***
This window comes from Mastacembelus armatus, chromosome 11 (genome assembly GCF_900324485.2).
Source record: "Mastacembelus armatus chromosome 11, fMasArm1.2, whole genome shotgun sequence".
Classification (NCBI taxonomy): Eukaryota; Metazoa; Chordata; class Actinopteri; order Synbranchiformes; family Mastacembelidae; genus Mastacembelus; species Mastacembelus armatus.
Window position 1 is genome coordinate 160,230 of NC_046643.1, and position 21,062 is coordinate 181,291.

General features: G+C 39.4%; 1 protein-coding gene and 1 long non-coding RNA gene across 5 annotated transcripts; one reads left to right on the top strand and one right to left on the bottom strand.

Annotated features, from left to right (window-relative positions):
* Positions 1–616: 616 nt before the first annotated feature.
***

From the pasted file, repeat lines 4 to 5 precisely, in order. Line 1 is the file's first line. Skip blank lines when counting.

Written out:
Window position 1 is genome coordinate 160,230 of NC_046643.1, and position 21,062 is coordinate 181,291.

General features: G+C 39.4%; 1 protein-coding gene and 1 long non-coding RNA gene across 5 annotated transcripts; one reads left to right on the top strand and one right to left on the bottom strand.